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Spooky scene with jack-o-lanterns, bats, a graveyard, a creepy castle, and the moon with text that reads: "Have a Safe and Happy Halloween!"

Halloween Safety Tips for You and Your Kids

October is Halloween Safety Month, and it’s a time to ensure you and the family have a safe, happy, and healthy holiday. | Download PDF version

Halloween is for everyone. The young kids veiled in the mystery of faces covered by frightening masks or the glee of toddlers dressed in cute costumes. For others, it’s the trick-or-treating, classroom dress-up parties or family trips to a neighborhood haunted house.

However, there is a fine line between Halloween fun and safety concerns for mom and dads, especially when it comes to road and pedestrian safety.

In 2013, an estimated 6,100 pedestrian deaths and 160,000 medically consulted nonfatal injuries occurred among pedestrians in motor vehicle incidents, according to Injury Facts 2015, the statistical report on unintentional injuries created by the National Safety Council. NSC research revealed the reasons for pedestrian deaths and injuries varied by age. Darting or running into the road accounted for about 70 percent of pedestrian deaths or injuries for those age 5 to 9 and about 47 percent of incidents for those 10 to 14.

In the U.S., October ranked No. 2 in motor vehicle deaths by month. The NSC list put August first, with 3,370 deaths, followed by October, 3,200, and September, 3,170.

Best Practices For a Safe Halloween

To help ensure adults and children have a safe holiday, the American Academy of Pediatrics (AAP) has compiled a list of Halloween Safety Tips, including do’s and don’ts on the trick-or-treat trail:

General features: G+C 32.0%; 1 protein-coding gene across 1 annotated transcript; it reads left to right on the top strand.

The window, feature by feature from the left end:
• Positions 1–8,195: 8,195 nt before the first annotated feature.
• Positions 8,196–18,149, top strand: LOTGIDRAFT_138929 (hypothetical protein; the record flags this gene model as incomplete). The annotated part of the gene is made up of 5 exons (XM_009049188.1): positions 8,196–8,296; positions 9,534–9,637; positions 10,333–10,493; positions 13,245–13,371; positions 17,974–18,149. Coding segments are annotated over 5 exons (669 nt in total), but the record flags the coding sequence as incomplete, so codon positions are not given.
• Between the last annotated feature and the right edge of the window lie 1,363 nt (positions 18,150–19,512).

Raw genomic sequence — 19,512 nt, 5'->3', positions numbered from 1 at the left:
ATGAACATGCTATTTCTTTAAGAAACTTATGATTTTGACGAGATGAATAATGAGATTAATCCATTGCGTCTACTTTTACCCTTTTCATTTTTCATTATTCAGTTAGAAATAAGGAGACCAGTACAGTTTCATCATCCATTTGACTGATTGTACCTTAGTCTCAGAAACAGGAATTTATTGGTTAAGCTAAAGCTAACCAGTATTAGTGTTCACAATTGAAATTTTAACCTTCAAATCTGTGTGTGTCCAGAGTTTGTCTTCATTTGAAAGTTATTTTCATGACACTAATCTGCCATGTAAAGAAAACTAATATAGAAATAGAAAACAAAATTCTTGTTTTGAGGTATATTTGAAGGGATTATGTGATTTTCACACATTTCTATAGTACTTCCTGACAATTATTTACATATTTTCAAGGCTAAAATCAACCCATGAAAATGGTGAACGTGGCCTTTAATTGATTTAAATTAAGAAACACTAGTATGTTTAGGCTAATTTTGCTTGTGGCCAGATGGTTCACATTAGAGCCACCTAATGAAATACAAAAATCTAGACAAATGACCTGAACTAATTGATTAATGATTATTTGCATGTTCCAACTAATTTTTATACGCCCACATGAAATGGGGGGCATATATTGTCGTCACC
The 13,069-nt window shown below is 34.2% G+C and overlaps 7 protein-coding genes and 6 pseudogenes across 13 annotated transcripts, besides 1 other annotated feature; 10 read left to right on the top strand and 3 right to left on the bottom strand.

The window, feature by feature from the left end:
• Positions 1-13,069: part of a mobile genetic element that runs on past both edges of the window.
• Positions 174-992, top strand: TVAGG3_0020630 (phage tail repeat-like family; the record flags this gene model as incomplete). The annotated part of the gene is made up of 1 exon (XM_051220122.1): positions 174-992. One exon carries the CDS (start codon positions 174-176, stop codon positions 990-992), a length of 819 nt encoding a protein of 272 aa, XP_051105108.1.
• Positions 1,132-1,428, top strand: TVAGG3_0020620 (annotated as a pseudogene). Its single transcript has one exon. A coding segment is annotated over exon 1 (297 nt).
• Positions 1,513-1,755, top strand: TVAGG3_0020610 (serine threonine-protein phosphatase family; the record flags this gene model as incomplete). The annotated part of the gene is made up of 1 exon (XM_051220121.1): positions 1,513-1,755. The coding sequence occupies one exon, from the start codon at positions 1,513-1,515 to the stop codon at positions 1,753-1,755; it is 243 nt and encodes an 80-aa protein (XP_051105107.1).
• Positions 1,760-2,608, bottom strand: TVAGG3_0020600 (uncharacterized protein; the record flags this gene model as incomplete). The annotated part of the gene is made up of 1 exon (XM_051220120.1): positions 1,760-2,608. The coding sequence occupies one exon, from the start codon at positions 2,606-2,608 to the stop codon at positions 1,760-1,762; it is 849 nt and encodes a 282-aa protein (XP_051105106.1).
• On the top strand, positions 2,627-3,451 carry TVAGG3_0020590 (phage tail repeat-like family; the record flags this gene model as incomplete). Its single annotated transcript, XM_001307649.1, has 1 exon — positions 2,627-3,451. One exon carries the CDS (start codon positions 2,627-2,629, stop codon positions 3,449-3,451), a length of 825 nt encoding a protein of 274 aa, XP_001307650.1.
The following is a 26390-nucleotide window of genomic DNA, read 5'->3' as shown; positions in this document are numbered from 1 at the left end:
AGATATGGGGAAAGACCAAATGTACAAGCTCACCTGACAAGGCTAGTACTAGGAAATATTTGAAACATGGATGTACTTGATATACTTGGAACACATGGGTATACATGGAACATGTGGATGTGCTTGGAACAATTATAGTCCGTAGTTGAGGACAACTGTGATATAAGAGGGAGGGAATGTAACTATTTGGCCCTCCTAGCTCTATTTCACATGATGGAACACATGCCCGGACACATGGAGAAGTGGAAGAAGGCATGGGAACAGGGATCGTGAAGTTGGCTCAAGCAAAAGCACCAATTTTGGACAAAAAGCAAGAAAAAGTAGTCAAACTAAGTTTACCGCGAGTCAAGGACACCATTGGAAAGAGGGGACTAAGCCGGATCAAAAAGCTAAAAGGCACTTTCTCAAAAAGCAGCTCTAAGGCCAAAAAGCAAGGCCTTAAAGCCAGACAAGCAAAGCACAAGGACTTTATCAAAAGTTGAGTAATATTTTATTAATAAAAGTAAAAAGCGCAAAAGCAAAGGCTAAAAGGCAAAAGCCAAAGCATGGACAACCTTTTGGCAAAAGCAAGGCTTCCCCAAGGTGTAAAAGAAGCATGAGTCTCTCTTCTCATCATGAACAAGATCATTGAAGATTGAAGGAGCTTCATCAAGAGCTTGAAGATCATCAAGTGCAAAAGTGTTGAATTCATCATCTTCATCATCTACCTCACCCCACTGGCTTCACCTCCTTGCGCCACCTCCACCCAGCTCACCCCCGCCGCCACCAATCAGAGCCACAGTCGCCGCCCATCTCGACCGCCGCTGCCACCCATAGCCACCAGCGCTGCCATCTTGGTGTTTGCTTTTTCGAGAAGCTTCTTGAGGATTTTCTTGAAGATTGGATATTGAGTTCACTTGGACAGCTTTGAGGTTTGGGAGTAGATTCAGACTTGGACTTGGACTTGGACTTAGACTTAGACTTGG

• A parent or responsible adult should always accompany young kids.
        • If your older kids will be going out alone, plan and review an agreeable time to return.
        • Agree on a time everyone should return home.
        • Only go up to homes with a light on.
        • Use extreme caution when entering a home or car of someone you don’t know.

Children and adults are reminded to put electronic devices down, keep heads up and walk, don’t run, across the street. NSC offers the following safety tips for parents – and anyone who plans to be on the road during trick-or-treat hours:

Safety Tips for Motorists

        • Keep your eyes open for trick or treaters on roadways, medians and curbs in neighborhoods.
        • Enter and exit driveways and alleys carefully
        • At twilight and later in the evening, watch for children in dark clothing
Young girl dressed as a witch for Halloween sitting on a porch next to a jack-o-lantern looking at her bucket.

Safety Tips for Trick-or-Treaters

        • Instruct your children to stay within familiar, well-lit areas and avoid walking alone.
        • Instruct your children not to eat any treats until they return home.
        • Tell your kids to never enter a stranger’s home.


        • All costumes, wigs and accessories should be fire-resistant.
        • If children are allowed outdoors after dark, then fasten reflective tape to their costumes and bags to make sure they are visible.
        • When buying any makeup, make sure it is nontoxic and always test it in a small area first.
        • Remove all makeup before children go to bed to prevent skin and eye irritation.


Omega Safety Training, Inc.’s primary goal is to assist companies in reaching their goals of Zero Injuries in the workplace and at home by providing high impact and high-quality safety training.

Contact us if your workplace is in need of a safety training provider.